I wrote this as a comment response at The Journal’s piece:
Writing with text is important. So is visual literacy. Also, add in the ability to speak and listen. Explaining something with video? Yep. That, too. The best approach for us educators is always to find ways to fuse these elements together when working with young “composers” of media. We should teach students how each (writing, visual, audio) on its own transforms a message (if not tells a story) and how each can work in tandem with the other to make a more powerful statement on the world. It is intriguing how visual the world of young people has become and there are many ways to tap into that (graphic novels, comics, infographics, etc). I still maintain, along with others, that the art of writing is still at the center of all these literacies.
What do you think?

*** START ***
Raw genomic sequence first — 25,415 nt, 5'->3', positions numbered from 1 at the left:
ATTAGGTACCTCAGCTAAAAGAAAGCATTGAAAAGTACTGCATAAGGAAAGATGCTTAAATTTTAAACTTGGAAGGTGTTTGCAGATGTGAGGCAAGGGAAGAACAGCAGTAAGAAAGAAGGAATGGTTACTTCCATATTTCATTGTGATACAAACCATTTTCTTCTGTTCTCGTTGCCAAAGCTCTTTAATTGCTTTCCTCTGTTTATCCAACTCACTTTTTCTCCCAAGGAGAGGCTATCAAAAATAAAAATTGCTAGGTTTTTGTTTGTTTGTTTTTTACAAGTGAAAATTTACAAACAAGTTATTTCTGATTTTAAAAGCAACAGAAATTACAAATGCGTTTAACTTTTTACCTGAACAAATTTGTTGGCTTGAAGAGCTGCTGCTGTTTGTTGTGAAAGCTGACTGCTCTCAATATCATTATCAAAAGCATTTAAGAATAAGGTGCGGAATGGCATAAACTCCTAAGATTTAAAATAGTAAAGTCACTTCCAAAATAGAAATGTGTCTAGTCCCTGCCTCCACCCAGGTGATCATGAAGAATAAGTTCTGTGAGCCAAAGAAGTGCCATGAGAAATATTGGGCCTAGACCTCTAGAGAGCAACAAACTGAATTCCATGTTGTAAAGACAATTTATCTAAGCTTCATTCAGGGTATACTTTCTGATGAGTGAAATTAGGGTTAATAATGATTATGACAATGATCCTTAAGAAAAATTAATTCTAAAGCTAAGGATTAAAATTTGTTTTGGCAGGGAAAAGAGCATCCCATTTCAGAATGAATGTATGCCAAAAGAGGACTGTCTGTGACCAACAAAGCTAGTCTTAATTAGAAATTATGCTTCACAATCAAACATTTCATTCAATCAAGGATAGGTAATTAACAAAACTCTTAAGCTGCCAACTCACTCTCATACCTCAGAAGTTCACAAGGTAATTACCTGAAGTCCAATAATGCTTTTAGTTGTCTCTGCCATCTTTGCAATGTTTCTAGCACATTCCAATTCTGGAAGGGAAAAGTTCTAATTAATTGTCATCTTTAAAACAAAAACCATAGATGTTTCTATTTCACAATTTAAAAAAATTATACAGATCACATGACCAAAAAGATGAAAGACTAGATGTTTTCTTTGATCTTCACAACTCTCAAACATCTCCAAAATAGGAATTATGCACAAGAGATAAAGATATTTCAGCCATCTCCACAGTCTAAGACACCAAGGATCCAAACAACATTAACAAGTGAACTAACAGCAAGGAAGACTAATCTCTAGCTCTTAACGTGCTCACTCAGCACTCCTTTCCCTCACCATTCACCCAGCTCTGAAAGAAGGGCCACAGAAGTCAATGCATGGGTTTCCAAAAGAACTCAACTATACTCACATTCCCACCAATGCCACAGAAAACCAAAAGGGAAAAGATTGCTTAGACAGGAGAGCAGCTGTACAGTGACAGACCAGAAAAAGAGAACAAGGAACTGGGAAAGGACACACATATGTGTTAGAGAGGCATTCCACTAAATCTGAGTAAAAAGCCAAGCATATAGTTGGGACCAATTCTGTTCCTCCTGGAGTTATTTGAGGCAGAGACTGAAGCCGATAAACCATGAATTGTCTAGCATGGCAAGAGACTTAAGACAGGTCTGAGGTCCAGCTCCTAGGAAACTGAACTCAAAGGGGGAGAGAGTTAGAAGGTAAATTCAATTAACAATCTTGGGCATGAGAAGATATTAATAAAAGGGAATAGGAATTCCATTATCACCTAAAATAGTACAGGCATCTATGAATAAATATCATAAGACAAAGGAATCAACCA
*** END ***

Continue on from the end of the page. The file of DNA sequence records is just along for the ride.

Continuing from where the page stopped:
Peace (looks like),
Ampen. Don’t Dampen.
My friend, Terry, wrote this phrase elsewhere in a discussion about “hospitality” and his words stuck with me, for its spirit of generosity of others. I hope I do that with my close reading activities, with quote pulling, with comic making, and with the remixing stories of others and sharing back.
By amplifying the work of others, we amplify the thinking of ourselves, for when you choose what to focus on in the work of others, you share a bit of yourself, too. This approach is also a way to counter the selfie-centered heart of technology. Turn the lens on someone else, and make a connection.
PS — Is ampen a word? I don’t think so. A quick search came up empty. Is it important? Nope. I still love invented language, and ampen to me signals a variation of amplify, but with softer and kinder tones.